TOPIC: Captain Edward Lucas - Natal Carbineers - DoD - 7 August 1900
Captain Edward Lucas - Natal Carbineers - DoD - 7 August 1900 1 week 5 days ago #66302
Lucas was one of only 3 Natal Carbineers officers who perished during the Boer War - I am proud to be the custodian of his medal
Captain, Natal Carbineers (Officer Commanding Richmond Road Troop) – Anglo Boer War
- Queens South Africa Medal with clasps Defence of Ladysmith & Transvaal to Capt. E. Lucas, Natal Carbnrs.
Edward Lucas was another of those unfortunates who succumbed, not to a bullet fired in anger but to the ravages of disease, precipitated by the ghastly conditions prevalent in Ladysmith during the Siege.
Born on 7 April 1864 in Darlington, County Durham, he was the son of Arthur Lucas, a well-to-do and respected Solicitor, and his wife Mary Ann, born Thompson. The first glimpse we have of him comes courtesy of the 1871 England census where, at the age of 6, he was at home with his parents at 6 Green Park, St. Cuthbert’s in Darlington. The family was a large one and Edward was never in want of playmates – for siblings he had Arthur (, Mary (6), William (4) and Ellen (1). Of servants there were as many as there were children with Elizabeth Walker, the Governess, joined by Elizabeth Reid, Elizabeth Gibson, Elizabeth Wilson and Margaret Wilson. (Mrs. Lucas must have been partial to the name Elizabeth when she interviewed for domestic help!)
Ten years later, at the time of the 1881 England census, the picture was somewhat altered – a 17-year-old Edward was, along with his older brother Arthur, away at Boarding School attending Clifton House, a part of Clifton College in Bristol. This august centre of learning was described as “a very handsome edifice, for the education of young gentlemen”. The College Register shows that all the male Lucas children received their education here under the watchful eye of the Reverend Walker, Headmaster.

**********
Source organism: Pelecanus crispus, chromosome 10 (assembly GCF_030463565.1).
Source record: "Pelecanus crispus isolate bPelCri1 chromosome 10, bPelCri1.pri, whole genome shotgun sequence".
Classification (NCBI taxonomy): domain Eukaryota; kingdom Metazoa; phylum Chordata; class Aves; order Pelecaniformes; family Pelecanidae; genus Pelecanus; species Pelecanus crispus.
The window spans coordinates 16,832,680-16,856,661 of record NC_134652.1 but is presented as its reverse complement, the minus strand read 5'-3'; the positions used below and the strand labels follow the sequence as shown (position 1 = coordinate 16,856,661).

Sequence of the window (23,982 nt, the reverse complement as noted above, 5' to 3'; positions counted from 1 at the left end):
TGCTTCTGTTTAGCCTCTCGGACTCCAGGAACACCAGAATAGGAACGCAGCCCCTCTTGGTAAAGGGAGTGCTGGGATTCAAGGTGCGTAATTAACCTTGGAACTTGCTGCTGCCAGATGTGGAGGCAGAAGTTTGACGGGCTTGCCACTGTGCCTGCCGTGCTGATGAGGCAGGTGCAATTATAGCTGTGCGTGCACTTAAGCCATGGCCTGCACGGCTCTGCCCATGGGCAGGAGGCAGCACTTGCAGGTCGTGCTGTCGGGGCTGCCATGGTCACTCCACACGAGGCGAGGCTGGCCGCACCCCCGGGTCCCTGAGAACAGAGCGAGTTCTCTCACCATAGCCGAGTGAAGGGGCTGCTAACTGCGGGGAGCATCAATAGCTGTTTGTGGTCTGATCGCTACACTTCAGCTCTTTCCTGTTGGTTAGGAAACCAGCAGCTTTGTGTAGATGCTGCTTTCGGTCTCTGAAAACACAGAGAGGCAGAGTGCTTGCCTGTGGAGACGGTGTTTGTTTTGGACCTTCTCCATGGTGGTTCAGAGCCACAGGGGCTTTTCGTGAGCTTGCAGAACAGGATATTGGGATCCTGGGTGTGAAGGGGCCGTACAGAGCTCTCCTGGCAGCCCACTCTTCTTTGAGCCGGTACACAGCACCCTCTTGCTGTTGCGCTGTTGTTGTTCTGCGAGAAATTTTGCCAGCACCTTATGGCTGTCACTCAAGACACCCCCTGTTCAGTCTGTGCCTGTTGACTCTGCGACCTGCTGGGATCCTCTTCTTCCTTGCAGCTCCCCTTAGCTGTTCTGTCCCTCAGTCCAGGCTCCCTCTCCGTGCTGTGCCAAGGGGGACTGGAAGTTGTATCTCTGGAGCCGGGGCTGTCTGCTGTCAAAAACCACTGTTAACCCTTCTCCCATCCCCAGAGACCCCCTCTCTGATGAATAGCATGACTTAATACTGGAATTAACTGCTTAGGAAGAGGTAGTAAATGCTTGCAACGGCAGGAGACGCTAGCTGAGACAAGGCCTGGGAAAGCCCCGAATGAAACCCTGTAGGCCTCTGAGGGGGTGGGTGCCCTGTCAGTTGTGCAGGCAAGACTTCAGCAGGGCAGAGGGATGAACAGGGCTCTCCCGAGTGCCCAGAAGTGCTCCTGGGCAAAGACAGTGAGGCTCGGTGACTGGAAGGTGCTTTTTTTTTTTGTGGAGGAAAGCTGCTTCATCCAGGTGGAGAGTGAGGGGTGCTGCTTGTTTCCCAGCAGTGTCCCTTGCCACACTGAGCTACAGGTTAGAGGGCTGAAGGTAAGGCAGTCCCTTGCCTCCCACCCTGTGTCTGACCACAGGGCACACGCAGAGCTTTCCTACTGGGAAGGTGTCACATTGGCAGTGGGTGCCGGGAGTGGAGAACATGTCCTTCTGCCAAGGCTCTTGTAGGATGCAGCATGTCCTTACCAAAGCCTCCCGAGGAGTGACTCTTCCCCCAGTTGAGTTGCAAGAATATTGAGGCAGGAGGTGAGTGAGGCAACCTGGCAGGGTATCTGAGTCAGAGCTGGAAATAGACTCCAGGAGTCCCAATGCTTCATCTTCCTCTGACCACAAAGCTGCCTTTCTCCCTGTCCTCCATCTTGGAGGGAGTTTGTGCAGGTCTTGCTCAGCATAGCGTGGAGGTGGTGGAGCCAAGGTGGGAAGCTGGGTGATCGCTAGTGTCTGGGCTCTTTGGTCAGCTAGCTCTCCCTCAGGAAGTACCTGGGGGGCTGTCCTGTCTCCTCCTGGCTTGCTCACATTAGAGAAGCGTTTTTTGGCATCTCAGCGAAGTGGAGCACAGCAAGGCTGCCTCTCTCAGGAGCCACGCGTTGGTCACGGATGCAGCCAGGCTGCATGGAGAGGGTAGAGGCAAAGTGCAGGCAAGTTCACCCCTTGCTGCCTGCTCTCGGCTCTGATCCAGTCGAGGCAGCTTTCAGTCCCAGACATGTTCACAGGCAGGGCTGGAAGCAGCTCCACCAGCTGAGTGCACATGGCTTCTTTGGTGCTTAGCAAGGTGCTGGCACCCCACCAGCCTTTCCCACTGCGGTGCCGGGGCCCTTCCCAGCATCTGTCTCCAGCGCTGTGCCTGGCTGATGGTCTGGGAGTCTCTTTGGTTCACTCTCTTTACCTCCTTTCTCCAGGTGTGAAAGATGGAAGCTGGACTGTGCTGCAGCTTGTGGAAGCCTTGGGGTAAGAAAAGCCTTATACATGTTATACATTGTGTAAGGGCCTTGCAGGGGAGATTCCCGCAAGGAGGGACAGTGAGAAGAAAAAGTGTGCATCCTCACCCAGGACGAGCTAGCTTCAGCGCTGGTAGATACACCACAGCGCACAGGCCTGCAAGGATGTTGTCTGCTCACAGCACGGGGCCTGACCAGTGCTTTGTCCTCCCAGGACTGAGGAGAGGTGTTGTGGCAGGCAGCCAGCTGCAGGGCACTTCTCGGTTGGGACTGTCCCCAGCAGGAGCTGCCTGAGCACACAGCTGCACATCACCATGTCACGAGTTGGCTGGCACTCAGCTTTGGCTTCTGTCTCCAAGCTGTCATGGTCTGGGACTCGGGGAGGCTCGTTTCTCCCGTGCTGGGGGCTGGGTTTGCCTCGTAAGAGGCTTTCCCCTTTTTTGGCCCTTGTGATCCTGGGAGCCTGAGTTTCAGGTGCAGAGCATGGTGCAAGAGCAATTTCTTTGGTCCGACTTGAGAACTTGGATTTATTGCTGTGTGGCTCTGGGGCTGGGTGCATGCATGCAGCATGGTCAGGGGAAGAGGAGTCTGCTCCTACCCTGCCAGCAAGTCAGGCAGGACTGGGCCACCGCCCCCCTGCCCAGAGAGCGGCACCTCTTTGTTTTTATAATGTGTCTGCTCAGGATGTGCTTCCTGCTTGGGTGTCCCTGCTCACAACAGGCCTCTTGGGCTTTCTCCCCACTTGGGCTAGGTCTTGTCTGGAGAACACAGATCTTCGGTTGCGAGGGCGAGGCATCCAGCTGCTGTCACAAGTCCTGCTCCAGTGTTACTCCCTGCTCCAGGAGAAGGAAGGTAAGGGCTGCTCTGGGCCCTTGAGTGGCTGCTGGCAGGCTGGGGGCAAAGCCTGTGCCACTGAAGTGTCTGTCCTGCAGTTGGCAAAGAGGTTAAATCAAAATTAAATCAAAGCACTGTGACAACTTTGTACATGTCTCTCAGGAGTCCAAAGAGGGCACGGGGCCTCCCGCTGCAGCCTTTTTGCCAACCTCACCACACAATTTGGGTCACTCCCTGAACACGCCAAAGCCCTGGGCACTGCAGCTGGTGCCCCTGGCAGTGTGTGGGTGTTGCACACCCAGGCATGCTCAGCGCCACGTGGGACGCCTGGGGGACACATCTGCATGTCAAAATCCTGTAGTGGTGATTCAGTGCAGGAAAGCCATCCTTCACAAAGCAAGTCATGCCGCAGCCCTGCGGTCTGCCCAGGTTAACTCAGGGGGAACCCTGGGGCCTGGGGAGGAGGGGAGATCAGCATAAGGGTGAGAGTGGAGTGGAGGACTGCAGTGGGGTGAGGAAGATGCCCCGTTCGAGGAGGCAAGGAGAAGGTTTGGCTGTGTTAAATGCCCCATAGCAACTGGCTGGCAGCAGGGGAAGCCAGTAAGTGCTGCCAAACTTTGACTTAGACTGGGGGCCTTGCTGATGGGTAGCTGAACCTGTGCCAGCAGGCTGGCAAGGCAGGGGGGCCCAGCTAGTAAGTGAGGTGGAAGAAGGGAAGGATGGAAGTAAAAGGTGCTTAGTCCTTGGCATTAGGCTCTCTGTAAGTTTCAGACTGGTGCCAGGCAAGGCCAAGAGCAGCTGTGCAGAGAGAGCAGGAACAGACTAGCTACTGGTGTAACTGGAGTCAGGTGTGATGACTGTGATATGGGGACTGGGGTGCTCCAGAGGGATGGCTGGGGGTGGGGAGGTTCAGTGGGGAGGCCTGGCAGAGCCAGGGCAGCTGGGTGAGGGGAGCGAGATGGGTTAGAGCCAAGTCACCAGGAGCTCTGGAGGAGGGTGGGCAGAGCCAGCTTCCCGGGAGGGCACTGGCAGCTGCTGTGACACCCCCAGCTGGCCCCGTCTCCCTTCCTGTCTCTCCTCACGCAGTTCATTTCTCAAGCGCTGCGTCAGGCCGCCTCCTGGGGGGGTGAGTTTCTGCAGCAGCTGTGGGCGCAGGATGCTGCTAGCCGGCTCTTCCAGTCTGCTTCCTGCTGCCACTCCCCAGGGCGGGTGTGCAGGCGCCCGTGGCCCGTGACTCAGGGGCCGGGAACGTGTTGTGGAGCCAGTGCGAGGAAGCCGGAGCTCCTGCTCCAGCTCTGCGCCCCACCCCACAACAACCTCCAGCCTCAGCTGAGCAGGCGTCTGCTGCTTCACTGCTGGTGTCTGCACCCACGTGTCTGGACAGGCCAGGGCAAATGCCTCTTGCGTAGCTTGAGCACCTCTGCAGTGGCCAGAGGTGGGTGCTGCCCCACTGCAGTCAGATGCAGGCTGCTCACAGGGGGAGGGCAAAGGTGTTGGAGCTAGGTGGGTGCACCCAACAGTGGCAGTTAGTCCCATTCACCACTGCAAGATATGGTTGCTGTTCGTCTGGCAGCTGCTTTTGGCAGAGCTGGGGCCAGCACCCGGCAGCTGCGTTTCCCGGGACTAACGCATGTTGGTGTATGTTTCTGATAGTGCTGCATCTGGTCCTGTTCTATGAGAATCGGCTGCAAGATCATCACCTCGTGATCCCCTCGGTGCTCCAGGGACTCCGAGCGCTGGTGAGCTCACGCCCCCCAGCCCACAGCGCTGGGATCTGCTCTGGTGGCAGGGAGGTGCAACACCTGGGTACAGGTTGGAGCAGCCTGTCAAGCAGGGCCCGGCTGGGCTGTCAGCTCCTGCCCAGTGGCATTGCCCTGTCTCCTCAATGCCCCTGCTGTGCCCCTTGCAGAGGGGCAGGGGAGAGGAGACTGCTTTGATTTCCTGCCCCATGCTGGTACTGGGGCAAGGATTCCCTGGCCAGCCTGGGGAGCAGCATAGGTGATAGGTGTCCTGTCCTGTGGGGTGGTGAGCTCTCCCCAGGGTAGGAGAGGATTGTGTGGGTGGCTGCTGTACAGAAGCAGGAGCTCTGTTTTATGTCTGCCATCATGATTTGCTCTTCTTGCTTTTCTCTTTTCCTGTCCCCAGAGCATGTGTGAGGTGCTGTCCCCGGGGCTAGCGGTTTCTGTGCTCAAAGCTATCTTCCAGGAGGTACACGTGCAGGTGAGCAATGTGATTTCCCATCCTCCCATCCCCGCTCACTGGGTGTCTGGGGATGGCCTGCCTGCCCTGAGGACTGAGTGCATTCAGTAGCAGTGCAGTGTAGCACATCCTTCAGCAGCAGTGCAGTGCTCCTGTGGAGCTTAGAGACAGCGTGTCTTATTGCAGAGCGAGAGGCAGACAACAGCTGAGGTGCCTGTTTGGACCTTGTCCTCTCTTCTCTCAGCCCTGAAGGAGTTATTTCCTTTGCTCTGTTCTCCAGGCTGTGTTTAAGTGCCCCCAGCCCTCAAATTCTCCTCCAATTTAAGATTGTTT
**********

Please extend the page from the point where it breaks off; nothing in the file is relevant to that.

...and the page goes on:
Having entered the College in January 1879, Lucas went to Class III A under Housemaster Henry Dakins. Leaving the school in April 1882, he pursued his legal studies and became a Solicitor, like his father, in Darlington. Having plied his trade there for an unknown length of time, Lucas, imbued with the Victorian spirit of adventure, determined on a course that would take him to the sunny climes of far-away South Africa. Quite when he emigrated is unknown but, by the time of his first marriage on 30 July 1890, he was already a practicing Solicitor in Durban in the Colony of Natal.
This aforementioned wedding, at St. Saviour’s Cathedral in Pietermaritzburg, was contracted between Lucas and Caroline Theresa Gibson of that City and was celebrated by the Dean, Reverend James Greene, and in the presence of the bride’s father Robert Gibson and a Colonial noteworthy, Percy Kimber.
But tragedy was to strike the couple early in their married life – the weekly journal “South Africa” carried the dreadful news that, on 4 June 1891, “at Berea, Durban, Caroline Theresa, the dearly loved wife of Edward Lucas, solicitor, aged 24 years” had passed away.